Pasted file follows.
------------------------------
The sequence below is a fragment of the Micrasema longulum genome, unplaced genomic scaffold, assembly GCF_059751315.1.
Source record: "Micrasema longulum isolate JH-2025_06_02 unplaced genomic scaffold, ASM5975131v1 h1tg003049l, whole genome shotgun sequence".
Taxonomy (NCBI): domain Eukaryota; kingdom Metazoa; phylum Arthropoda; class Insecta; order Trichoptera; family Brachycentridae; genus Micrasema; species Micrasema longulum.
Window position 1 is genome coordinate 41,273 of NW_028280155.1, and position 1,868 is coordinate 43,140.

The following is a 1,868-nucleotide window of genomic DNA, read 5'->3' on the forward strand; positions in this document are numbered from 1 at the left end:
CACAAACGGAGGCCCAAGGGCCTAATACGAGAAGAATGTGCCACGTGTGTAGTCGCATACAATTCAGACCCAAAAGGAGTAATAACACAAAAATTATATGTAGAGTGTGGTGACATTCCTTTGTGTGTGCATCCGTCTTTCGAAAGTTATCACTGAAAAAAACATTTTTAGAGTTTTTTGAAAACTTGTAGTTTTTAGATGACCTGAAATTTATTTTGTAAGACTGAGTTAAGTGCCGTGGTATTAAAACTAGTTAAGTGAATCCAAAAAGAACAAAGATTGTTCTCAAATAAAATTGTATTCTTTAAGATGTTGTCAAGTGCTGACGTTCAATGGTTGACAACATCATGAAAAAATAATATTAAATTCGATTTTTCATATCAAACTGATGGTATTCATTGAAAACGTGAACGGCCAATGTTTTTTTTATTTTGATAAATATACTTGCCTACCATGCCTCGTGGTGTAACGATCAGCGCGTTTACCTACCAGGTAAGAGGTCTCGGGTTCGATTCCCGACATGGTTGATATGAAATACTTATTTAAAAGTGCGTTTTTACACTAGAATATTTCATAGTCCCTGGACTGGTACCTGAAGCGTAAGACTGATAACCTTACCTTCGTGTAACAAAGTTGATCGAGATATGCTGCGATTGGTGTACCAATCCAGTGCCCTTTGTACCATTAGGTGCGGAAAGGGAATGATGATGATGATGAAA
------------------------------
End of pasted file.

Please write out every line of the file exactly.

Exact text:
The sequence below is a fragment of the Micrasema longulum genome, unplaced genomic scaffold, assembly GCF_059751315.1.
Source record: "Micrasema longulum isolate JH-2025_06_02 unplaced genomic scaffold, ASM5975131v1 h1tg003049l, whole genome shotgun sequence".
Taxonomy (NCBI): domain Eukaryota; kingdom Metazoa; phylum Arthropoda; class Insecta; order Trichoptera; family Brachycentridae; genus Micrasema; species Micrasema longulum.
Window position 1 is genome coordinate 41,273 of NW_028280155.1, and position 1,868 is coordinate 43,140.

The following is a 1,868-nucleotide window of genomic DNA, read 5'->3' on the forward strand; positions in this document are numbered from 1 at the left end:
CACAAACGGAGGCCCAAGGGCCTAATACGAGAAGAATGTGCCACGTGTGTAGTCGCATACAATTCAGACCCAAAAGGAGTAATAACACAAAAATTATATGTAGAGTGTGGTGACATTCCTTTGTGTGTGCATCCGTCTTTCGAAAGTTATCACTGAAAAAAACATTTTTAGAGTTTTTTGAAAACTTGTAGTTTTTAGATGACCTGAAATTTATTTTGTAAGACTGAGTTAAGTGCCGTGGTATTAAAACTAGTTAAGTGAATCCAAAAAGAACAAAGATTGTTCTCAAATAAAATTGTATTCTTTAAGATGTTGTCAAGTGCTGACGTTCAATGGTTGACAACATCATGAAAAAATAATATTAAATTCGATTTTTCATATCAAACTGATGGTATTCATTGAAAACGTGAACGGCCAATGTTTTTTTTATTTTGATAAATATACTTGCCTACCATGCCTCGTGGTGTAACGATCAGCGCGTTTACCTACCAGGTAAGAGGTCTCGGGTTCGATTCCCGACATGGTTGATATGAAATACTTATTTAAAAGTGCGTTTTTACACTAGAATATTTCATAGTCCCTGGACTGGTACCTGAAGCGTAAGACTGATAACCTTACCTTCGTGTAACAAAGTTGATCGAGATATGCTGCGATTGGTGTACCAATCCAGTGCCCTTTGTACCATTAGGTGCGGAAAGGGAATGATGATGATGATGAAA